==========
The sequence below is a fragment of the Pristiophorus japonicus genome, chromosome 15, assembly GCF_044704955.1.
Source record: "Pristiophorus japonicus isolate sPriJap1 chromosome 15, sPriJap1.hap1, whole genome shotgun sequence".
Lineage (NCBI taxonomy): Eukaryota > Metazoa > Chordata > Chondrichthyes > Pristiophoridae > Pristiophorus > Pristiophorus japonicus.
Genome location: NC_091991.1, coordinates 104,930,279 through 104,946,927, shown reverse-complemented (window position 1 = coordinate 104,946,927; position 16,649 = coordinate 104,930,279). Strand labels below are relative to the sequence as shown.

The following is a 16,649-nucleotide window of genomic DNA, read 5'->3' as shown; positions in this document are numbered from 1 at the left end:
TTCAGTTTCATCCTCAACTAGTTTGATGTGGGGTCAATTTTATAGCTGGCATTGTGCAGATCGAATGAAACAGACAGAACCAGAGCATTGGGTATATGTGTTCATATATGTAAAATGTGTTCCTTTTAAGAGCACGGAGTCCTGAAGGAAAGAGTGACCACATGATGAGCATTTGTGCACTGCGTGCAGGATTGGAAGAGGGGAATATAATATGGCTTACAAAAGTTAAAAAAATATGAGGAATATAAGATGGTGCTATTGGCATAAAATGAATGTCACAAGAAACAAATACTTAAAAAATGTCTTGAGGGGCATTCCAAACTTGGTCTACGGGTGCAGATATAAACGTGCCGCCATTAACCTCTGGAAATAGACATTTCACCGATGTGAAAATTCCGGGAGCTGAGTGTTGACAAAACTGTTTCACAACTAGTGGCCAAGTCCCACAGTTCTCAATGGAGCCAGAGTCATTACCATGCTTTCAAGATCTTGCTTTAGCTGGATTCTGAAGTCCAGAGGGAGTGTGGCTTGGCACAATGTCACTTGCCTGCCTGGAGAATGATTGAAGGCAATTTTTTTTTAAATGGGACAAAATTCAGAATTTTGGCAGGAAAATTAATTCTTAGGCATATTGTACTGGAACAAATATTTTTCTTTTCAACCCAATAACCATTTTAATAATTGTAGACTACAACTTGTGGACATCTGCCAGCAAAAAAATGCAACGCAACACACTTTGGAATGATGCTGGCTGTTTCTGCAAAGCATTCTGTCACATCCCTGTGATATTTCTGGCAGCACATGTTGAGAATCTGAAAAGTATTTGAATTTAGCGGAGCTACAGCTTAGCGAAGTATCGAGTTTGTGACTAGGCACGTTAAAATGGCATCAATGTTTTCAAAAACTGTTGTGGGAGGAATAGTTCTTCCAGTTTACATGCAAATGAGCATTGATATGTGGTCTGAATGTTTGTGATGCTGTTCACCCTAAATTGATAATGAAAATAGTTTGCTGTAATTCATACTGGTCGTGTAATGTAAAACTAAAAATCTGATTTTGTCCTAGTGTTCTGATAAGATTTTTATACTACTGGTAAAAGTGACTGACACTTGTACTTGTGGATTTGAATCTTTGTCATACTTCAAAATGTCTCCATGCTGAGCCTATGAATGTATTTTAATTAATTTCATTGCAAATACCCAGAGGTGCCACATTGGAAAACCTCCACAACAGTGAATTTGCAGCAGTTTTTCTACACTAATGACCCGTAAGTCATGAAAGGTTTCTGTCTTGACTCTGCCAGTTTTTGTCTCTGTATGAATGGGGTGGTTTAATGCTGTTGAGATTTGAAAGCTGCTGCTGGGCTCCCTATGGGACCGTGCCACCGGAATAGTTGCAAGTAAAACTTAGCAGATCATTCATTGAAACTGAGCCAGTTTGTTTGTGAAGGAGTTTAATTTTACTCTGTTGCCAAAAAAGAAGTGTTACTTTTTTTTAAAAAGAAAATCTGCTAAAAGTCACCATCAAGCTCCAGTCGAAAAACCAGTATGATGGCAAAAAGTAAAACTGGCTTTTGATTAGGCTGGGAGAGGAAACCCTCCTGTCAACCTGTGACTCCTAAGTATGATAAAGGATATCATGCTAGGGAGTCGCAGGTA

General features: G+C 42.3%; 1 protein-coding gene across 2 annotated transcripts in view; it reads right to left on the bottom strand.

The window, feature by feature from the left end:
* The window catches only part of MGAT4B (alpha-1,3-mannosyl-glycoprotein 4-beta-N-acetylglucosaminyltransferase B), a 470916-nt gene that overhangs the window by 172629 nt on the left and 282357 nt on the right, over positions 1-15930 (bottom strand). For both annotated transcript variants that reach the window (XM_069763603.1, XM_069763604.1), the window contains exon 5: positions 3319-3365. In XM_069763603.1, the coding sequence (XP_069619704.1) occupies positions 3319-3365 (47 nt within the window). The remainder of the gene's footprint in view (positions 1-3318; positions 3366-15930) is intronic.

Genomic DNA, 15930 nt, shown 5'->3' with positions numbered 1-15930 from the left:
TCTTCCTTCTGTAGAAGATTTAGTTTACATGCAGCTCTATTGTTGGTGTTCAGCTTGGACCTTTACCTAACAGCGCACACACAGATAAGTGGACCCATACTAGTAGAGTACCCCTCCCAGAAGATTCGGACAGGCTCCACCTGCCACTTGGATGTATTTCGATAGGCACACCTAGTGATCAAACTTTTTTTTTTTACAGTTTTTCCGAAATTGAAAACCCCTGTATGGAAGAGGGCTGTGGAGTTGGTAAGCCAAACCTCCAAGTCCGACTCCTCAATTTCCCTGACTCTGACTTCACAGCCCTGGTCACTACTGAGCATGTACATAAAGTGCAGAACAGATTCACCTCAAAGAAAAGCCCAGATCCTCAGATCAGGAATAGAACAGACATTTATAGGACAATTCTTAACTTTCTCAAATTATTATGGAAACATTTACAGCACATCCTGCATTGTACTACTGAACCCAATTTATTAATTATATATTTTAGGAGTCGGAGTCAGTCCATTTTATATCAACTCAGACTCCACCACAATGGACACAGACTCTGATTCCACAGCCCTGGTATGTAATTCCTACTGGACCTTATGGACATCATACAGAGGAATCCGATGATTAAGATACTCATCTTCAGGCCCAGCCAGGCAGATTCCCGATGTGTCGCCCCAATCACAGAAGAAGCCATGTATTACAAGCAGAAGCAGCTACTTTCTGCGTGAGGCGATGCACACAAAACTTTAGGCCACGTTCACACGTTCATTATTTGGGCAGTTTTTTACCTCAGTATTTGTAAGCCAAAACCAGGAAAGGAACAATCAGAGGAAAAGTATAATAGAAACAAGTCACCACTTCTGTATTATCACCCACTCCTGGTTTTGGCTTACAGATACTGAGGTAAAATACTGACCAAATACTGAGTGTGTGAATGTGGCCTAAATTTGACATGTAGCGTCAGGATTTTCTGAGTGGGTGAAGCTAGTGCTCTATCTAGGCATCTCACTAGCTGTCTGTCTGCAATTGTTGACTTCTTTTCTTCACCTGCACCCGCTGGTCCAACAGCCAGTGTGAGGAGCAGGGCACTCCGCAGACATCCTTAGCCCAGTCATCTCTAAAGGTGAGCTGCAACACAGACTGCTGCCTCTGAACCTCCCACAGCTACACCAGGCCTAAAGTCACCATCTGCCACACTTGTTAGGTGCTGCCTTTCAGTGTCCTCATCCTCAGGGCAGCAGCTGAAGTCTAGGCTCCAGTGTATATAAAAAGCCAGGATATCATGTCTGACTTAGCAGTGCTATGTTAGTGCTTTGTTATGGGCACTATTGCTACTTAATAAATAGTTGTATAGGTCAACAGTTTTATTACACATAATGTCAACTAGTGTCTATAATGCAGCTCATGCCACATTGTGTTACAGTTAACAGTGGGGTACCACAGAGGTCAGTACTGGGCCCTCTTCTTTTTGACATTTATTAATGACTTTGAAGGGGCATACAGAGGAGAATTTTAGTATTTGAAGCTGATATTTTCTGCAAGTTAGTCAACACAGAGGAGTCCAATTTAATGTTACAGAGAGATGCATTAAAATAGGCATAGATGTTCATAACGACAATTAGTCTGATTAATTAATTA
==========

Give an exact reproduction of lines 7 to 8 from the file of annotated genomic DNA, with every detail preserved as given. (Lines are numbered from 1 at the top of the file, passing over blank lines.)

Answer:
General features: G+C 42.3%; 1 protein-coding gene across 2 annotated transcripts in view; it reads right to left on the bottom strand.

The window, feature by feature from the left end: